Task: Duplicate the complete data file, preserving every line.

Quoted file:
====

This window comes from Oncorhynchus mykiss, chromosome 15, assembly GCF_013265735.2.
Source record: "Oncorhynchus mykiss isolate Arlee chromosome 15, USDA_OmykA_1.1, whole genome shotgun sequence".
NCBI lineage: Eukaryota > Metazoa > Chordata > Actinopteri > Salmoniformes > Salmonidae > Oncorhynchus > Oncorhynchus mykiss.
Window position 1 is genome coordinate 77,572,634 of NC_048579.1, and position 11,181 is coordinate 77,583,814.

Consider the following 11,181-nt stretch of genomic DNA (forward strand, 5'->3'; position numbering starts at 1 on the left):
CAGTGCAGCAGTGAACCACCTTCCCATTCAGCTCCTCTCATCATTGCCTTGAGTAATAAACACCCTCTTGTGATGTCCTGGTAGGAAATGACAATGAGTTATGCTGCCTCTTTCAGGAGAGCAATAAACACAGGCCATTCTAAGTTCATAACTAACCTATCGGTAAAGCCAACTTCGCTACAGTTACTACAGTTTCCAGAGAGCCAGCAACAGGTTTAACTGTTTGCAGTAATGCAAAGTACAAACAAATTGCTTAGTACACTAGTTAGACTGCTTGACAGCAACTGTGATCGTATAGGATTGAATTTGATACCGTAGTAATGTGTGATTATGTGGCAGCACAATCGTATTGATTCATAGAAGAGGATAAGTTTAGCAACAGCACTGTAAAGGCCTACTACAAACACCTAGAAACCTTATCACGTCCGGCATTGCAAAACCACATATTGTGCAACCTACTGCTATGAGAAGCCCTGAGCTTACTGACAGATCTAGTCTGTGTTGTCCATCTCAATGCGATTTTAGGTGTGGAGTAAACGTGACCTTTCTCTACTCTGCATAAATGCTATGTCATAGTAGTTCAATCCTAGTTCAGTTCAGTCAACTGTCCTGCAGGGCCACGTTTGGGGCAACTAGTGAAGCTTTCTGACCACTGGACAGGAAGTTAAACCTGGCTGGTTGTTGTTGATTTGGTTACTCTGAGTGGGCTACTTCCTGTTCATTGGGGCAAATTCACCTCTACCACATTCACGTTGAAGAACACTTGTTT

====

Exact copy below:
This window comes from Oncorhynchus mykiss, chromosome 15, assembly GCF_013265735.2.
Source record: "Oncorhynchus mykiss isolate Arlee chromosome 15, USDA_OmykA_1.1, whole genome shotgun sequence".
NCBI lineage: Eukaryota > Metazoa > Chordata > Actinopteri > Salmoniformes > Salmonidae > Oncorhynchus > Oncorhynchus mykiss.
Window position 1 is genome coordinate 77,572,634 of NC_048579.1, and position 11,181 is coordinate 77,583,814.

Consider the following 11,181-nt stretch of genomic DNA (forward strand, 5'->3'; position numbering starts at 1 on the left):
CAGTGCAGCAGTGAACCACCTTCCCATTCAGCTCCTCTCATCATTGCCTTGAGTAATAAACACCCTCTTGTGATGTCCTGGTAGGAAATGACAATGAGTTATGCTGCCTCTTTCAGGAGAGCAATAAACACAGGCCATTCTAAGTTCATAACTAACCTATCGGTAAAGCCAACTTCGCTACAGTTACTACAGTTTCCAGAGAGCCAGCAACAGGTTTAACTGTTTGCAGTAATGCAAAGTACAAACAAATTGCTTAGTACACTAGTTAGACTGCTTGACAGCAACTGTGATCGTATAGGATTGAATTTGATACCGTAGTAATGTGTGATTATGTGGCAGCACAATCGTATTGATTCATAGAAGAGGATAAGTTTAGCAACAGCACTGTAAAGGCCTACTACAAACACCTAGAAACCTTATCACGTCCGGCATTGCAAAACCACATATTGTGCAACCTACTGCTATGAGAAGCCCTGAGCTTACTGACAGATCTAGTCTGTGTTGTCCATCTCAATGCGATTTTAGGTGTGGAGTAAACGTGACCTTTCTCTACTCTGCATAAATGCTATGTCATAGTAGTTCAATCCTAGTTCAGTTCAGTCAACTGTCCTGCAGGGCCACGTTTGGGGCAACTAGTGAAGCTTTCTGACCACTGGACAGGAAGTTAAACCTGGCTGGTTGTTGTTGATTTGGTTACTCTGAGTGGGCTACTTCCTGTTCATTGGGGCAAATTCACCTCTACCACATTCACGTTGAAGAACACTTGTTT